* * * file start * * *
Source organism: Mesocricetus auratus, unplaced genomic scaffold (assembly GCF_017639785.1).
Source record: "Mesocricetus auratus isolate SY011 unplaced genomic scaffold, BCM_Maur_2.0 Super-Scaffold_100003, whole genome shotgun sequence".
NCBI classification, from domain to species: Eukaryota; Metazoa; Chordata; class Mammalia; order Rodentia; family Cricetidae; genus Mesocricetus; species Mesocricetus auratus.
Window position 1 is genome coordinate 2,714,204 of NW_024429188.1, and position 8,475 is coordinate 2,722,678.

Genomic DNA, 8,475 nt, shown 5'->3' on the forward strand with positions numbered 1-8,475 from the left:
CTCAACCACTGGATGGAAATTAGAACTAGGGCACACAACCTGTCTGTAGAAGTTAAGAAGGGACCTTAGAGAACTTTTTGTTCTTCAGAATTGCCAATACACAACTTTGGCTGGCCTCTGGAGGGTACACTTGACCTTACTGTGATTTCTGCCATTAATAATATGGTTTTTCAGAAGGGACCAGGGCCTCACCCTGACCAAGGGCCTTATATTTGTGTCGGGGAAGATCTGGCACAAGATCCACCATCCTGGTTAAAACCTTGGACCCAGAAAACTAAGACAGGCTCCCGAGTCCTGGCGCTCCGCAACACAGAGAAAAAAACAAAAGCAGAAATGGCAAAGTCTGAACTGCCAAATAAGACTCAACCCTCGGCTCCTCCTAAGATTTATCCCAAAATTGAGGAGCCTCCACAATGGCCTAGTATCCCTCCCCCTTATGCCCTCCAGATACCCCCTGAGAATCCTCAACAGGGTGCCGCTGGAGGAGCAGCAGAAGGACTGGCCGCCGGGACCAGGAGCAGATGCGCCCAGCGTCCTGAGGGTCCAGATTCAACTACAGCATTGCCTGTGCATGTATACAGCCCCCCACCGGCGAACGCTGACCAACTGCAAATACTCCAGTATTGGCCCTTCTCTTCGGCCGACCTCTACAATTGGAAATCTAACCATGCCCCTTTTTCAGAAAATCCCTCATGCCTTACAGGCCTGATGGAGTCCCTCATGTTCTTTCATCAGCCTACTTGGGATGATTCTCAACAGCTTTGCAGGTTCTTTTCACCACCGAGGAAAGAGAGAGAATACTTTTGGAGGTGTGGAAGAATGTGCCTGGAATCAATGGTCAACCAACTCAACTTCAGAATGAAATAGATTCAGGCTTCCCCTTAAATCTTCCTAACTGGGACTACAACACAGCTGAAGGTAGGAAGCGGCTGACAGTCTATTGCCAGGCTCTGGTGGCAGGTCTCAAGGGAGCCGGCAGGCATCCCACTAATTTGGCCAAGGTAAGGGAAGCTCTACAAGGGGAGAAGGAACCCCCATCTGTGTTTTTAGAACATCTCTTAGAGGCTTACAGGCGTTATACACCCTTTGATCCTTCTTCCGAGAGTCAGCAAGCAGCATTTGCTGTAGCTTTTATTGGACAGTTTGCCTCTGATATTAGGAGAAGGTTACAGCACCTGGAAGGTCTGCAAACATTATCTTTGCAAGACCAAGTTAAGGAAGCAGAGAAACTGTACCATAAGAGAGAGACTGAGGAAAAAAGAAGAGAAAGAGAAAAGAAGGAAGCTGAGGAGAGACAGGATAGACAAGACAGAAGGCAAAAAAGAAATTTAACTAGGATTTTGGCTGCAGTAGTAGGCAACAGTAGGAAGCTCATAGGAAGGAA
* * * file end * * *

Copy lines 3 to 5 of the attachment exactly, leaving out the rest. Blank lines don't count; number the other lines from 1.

NCBI classification, from domain to species: Eukaryota; Metazoa; Chordata; class Mammalia; order Rodentia; family Cricetidae; genus Mesocricetus; species Mesocricetus auratus.
Window position 1 is genome coordinate 2,714,204 of NW_024429188.1, and position 8,475 is coordinate 2,722,678.

Genomic DNA, 8,475 nt, shown 5'->3' on the forward strand with positions numbered 1-8,475 from the left: